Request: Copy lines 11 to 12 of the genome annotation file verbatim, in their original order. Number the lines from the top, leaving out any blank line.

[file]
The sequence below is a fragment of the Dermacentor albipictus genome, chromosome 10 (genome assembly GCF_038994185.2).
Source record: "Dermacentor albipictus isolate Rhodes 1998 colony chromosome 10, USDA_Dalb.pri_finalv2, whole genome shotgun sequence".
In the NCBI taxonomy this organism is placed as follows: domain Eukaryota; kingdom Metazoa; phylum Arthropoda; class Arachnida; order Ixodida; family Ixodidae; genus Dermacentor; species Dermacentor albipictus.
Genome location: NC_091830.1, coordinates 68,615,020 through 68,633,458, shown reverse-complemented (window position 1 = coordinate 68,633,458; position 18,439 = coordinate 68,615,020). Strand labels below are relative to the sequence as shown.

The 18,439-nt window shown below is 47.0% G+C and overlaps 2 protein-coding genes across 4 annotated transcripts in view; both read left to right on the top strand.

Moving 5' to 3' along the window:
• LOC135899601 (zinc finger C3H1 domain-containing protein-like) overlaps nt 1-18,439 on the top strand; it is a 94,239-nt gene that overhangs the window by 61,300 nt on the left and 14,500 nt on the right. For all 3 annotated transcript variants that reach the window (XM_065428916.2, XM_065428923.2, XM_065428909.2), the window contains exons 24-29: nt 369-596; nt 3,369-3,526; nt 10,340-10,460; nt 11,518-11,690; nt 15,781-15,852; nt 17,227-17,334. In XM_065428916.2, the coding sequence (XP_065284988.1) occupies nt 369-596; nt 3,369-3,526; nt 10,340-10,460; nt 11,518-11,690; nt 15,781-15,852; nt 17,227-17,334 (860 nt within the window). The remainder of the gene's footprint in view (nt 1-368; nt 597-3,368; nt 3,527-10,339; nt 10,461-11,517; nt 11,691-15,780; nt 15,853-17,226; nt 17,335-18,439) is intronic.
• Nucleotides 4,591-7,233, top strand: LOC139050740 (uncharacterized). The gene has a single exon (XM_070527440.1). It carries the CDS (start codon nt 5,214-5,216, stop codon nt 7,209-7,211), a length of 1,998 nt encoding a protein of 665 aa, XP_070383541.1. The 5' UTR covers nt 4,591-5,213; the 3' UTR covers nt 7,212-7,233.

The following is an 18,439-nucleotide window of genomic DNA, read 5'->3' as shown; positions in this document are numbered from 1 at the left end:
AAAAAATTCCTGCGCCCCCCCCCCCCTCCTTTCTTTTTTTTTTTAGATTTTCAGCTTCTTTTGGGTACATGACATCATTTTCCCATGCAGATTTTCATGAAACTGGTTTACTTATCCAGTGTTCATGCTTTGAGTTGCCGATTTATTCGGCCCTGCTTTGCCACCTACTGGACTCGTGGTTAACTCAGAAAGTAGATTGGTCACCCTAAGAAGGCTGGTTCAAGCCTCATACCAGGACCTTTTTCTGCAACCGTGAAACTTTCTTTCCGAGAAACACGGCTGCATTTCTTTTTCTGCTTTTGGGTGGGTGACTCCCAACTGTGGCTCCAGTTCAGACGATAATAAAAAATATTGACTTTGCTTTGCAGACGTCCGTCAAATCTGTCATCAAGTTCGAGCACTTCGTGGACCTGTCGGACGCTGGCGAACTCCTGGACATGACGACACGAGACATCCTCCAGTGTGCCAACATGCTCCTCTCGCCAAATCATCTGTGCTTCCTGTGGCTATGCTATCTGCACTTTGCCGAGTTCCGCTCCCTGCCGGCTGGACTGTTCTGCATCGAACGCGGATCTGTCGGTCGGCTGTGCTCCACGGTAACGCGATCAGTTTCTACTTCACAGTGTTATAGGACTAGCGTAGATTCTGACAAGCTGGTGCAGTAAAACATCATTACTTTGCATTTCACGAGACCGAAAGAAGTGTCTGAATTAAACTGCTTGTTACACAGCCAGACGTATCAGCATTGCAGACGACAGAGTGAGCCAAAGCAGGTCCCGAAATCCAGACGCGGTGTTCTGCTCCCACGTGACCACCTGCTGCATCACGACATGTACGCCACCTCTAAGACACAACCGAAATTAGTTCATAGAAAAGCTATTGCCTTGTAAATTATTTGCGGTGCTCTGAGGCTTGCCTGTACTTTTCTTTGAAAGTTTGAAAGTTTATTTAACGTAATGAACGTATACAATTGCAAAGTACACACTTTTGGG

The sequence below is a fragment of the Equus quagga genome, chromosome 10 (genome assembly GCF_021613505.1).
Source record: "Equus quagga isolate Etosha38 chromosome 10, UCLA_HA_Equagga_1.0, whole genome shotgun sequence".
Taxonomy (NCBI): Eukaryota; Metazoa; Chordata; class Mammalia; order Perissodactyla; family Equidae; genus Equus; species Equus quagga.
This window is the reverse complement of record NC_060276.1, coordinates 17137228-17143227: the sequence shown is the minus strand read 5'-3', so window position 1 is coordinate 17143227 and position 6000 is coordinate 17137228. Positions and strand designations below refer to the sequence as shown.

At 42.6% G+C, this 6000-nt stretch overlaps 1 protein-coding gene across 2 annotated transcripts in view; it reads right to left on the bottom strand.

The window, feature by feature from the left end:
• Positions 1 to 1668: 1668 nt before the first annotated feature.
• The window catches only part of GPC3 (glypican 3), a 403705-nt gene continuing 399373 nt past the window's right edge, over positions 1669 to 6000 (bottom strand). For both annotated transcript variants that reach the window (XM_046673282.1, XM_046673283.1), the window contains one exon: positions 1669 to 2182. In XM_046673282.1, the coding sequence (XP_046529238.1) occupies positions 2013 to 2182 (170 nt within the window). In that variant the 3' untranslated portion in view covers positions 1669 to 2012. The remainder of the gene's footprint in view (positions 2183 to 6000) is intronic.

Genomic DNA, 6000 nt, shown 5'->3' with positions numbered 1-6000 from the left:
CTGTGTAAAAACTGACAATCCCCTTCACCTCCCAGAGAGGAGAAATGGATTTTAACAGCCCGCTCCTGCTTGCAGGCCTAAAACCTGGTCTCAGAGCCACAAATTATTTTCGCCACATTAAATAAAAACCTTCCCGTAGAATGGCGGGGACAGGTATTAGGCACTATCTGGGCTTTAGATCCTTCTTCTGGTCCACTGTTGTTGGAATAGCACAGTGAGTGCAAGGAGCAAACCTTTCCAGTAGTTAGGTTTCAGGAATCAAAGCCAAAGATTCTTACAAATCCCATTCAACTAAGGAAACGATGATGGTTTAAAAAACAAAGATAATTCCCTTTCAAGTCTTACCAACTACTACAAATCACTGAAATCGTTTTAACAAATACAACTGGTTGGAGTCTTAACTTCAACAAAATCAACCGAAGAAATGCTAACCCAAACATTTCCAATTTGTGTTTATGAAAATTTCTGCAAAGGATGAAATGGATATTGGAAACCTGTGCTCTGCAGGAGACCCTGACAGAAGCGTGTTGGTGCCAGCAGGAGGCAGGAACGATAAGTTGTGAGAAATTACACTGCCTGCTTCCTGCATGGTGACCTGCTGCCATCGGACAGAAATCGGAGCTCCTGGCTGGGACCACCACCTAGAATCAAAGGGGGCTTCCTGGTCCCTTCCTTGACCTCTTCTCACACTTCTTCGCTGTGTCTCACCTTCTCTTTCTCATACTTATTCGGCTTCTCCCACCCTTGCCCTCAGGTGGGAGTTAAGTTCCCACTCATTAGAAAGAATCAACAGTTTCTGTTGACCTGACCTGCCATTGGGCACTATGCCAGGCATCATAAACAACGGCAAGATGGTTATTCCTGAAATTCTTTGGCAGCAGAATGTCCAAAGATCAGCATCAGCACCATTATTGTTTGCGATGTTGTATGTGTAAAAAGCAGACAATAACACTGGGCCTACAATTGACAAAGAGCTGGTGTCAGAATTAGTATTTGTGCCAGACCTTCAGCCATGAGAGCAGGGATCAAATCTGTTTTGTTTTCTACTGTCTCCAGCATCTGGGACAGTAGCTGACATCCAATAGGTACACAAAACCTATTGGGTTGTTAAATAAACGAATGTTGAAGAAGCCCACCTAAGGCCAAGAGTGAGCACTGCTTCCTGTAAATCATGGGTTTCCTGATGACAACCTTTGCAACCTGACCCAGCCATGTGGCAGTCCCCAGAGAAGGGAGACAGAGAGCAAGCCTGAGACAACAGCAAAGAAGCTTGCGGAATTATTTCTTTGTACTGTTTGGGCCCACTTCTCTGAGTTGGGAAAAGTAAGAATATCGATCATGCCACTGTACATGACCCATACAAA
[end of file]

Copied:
The sequence below is a fragment of the Equus quagga genome, chromosome 10 (genome assembly GCF_021613505.1).
Source record: "Equus quagga isolate Etosha38 chromosome 10, UCLA_HA_Equagga_1.0, whole genome shotgun sequence".